Please Don’t Touch :: A Boy’s Story

My son has curly locks. Like delicious curly. When he was younger they were golden and unruly! Now that he’s gotten older, the Italian in him has over shadowed the Irish and his hair has darkened to a beautiful brown — but his curls remain.

He’s the only one in our family with curls and I had a LOT of learning to do! As a matter of fact, if you ask him who he gets his curly hair from, he will matter of factly respond, “From the mailman!”

Curl maintenance is a whole ‘nother level y’all. Curls require moisture, on the daily! They require combs or picks and never a brush. His curls required me to learn all about #nopoo (no shampoo) & #curlygirlmethod (which is misleading because it’s just curly maintenance—gender aside).

As we learned to care for his specific hair type, his curls just got cuter! But here’s the problem with cute curls: they’re a magnet for strangers’ hands. And I get it! For those of us without curls, we just want to admire the beauty of the unknown, the unattainable. But it happened EVERYWHERE. It wasn’t just friends and family, it was random strangers at Sam’s, Target, Walmart.

But here’s the thing, when you’re doing your best to teach your kids about body autonomy and the fact they have a say so in who and how they make contact, strangers feeling entitled to caress the curls was a major backslide. You could SEE his dislike, it changed his body language. It became a problem. So we started having conversations, reminding him he could say no, he was allowed to own the dialogue. He could request people stop touching his hair. This tiny reminder that he was in control of ALL of his body was all he needed! His life-force was recharged.

So now, when we’re approached by a hair admirer, instead of seeing him tense at the inevitable hair assault, I get to watch him take a deep breath and confidently say, “Please stop.” Or even, “I don’t want you to touch my hair.”

Reactions to his assertiveness have varied, but the facts don’t change; he has the right to both ask or tell you to stop touching him. And if that hurts your feelings, I’m sorry but I’m also 100% okay with it. I mean as an adult, I’d be totally weirded out if a stranger walked up and just started fondling my hair, wouldn’t you?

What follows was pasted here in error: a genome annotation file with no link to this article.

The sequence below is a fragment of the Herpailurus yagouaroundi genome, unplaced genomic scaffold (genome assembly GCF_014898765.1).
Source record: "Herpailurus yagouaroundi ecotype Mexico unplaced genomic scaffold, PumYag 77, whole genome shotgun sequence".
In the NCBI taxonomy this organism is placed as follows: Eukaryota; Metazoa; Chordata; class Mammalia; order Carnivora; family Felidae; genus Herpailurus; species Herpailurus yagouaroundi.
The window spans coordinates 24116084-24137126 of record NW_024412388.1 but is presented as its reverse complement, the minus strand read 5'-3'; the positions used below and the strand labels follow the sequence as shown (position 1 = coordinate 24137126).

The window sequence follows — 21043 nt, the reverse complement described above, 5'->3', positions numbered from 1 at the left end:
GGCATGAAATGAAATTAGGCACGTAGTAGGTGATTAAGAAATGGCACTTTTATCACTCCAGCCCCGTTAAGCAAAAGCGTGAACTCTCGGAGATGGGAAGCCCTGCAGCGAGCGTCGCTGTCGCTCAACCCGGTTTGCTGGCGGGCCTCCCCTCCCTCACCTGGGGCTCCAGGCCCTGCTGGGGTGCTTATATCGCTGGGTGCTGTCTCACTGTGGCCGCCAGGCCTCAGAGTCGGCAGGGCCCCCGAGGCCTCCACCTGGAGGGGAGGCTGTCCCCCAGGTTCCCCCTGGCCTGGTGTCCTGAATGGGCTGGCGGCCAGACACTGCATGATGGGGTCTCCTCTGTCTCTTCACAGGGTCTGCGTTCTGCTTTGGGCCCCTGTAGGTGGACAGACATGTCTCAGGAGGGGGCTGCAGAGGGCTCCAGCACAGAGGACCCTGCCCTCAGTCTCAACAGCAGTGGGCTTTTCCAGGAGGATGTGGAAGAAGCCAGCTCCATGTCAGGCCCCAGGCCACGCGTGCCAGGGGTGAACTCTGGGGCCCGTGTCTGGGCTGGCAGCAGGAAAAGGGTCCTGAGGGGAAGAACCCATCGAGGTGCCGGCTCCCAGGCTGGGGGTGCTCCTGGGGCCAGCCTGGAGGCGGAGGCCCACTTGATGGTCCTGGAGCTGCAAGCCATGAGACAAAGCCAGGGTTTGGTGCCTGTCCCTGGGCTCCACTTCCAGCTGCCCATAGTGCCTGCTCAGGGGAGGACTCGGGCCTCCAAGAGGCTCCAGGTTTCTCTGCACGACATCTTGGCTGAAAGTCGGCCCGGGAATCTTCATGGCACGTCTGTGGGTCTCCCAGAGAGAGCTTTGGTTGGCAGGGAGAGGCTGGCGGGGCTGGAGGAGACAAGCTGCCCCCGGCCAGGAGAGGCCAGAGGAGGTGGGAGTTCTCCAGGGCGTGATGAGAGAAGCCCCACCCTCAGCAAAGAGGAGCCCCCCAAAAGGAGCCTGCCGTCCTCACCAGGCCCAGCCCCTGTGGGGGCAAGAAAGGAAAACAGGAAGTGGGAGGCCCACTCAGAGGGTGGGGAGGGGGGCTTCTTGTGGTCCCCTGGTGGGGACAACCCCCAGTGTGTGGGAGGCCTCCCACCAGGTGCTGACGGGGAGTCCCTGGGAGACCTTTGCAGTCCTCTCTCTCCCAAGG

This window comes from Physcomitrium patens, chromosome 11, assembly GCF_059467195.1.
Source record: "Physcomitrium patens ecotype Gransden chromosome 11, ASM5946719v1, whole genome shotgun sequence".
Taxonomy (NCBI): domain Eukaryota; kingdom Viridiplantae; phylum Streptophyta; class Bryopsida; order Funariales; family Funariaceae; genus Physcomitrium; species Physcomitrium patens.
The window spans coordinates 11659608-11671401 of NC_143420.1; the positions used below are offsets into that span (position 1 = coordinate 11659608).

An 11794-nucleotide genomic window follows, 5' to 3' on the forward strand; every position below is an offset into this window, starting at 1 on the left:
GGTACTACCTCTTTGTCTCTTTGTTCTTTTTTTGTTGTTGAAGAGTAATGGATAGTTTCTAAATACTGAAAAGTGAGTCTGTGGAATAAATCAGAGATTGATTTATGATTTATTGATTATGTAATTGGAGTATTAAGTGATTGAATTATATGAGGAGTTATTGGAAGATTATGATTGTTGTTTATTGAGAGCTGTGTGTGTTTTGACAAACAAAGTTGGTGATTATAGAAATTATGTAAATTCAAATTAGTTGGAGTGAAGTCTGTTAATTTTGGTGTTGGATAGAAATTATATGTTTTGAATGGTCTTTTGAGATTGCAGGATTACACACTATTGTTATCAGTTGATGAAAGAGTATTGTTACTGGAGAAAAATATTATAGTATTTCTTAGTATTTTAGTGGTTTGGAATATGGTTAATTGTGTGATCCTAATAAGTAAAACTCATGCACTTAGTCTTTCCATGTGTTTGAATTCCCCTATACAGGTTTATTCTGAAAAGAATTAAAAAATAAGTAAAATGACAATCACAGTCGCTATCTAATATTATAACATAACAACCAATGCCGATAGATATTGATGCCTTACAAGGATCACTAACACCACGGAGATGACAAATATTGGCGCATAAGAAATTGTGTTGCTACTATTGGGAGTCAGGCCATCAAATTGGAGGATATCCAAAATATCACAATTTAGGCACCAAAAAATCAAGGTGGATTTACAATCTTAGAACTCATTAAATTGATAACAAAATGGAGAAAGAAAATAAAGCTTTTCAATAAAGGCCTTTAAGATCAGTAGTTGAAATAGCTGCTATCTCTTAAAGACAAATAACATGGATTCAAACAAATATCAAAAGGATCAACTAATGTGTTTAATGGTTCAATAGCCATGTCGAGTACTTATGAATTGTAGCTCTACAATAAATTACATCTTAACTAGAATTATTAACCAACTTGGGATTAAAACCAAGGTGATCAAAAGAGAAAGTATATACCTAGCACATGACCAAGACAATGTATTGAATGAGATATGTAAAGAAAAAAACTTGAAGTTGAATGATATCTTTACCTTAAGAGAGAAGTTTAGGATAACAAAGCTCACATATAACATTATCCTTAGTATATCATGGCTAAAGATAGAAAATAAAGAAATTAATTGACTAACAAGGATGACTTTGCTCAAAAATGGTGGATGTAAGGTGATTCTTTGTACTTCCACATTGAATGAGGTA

Trix Raney
Trix started her life in Georgia after living in Myrtle Beach, Tahoe City, and Nashville, her (now) husband wrangled her into a life of Bayou living here in Baton Rouge. She’s the mother of six; a vivacious 9 year old, a curly haired 6 year old, their hurricane of a youngest 4 year old, and 3 sweet babes taken far too soon. She’s well versed in potty humor & innuendos while perfecting the art of sarcasm on the daily. When she’s not busy living the home school life, complete with yoga pants & coffee she is running her business Rane or Shine Designs.


  1. Trix, this post resonated with me! I’m also a Louisiana Mom contributor and have written about this because it’s such an issue for some reason! But, like you, we promote physical autonomy in our household so we have been modeling how to be assertive when others want to touch their hair without permission. Now, they stand up for themselves and say, “No” or “Don’t touch my hair”. Thank you for writing about your experience! It’s good to know I’m not alone!


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